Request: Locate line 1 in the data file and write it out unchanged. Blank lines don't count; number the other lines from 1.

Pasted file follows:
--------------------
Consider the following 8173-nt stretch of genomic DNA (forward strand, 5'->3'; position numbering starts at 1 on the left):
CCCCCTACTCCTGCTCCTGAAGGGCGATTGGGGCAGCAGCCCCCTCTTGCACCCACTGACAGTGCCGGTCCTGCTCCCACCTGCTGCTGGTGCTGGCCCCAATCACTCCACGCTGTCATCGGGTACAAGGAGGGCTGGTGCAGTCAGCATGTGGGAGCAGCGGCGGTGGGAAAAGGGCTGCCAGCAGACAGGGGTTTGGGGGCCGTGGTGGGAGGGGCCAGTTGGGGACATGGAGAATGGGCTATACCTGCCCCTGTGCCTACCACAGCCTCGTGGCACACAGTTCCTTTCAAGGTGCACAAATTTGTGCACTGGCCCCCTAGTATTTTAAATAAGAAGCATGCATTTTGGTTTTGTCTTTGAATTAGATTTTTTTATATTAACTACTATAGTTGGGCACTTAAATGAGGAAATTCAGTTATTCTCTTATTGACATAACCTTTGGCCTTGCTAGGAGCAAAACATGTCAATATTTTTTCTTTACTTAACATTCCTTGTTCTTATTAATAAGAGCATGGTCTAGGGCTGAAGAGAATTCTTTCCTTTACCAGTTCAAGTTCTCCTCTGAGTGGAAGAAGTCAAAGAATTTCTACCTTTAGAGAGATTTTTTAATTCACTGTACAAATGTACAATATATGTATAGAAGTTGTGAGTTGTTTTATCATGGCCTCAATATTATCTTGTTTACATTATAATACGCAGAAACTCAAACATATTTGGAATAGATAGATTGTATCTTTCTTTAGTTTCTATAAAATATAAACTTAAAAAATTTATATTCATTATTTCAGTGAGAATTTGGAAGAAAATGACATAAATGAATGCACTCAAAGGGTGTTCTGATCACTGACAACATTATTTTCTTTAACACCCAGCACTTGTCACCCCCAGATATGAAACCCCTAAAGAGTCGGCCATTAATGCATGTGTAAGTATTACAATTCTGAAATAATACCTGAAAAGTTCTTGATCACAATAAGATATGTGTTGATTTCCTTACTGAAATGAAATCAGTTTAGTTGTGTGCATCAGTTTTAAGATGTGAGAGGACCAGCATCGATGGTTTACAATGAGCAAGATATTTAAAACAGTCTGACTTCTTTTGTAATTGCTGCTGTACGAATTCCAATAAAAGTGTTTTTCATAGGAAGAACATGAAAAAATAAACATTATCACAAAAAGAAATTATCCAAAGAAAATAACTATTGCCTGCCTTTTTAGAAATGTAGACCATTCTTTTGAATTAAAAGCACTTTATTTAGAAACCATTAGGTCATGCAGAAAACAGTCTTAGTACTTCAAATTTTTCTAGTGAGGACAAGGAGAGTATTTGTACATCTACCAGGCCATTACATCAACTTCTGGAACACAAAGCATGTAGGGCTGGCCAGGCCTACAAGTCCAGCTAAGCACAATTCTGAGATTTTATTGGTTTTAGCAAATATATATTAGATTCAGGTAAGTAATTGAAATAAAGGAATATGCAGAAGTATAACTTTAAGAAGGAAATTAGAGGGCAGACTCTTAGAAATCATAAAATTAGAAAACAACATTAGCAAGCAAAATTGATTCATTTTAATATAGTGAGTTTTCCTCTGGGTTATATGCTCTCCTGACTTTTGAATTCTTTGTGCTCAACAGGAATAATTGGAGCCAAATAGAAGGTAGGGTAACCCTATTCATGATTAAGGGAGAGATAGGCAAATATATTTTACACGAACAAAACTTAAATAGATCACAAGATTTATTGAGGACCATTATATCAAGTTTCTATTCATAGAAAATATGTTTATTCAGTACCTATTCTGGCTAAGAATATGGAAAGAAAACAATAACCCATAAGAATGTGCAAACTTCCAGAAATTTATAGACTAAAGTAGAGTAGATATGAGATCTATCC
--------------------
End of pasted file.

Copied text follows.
Consider the following 8173-nt stretch of genomic DNA (forward strand, 5'->3'; position numbering starts at 1 on the left):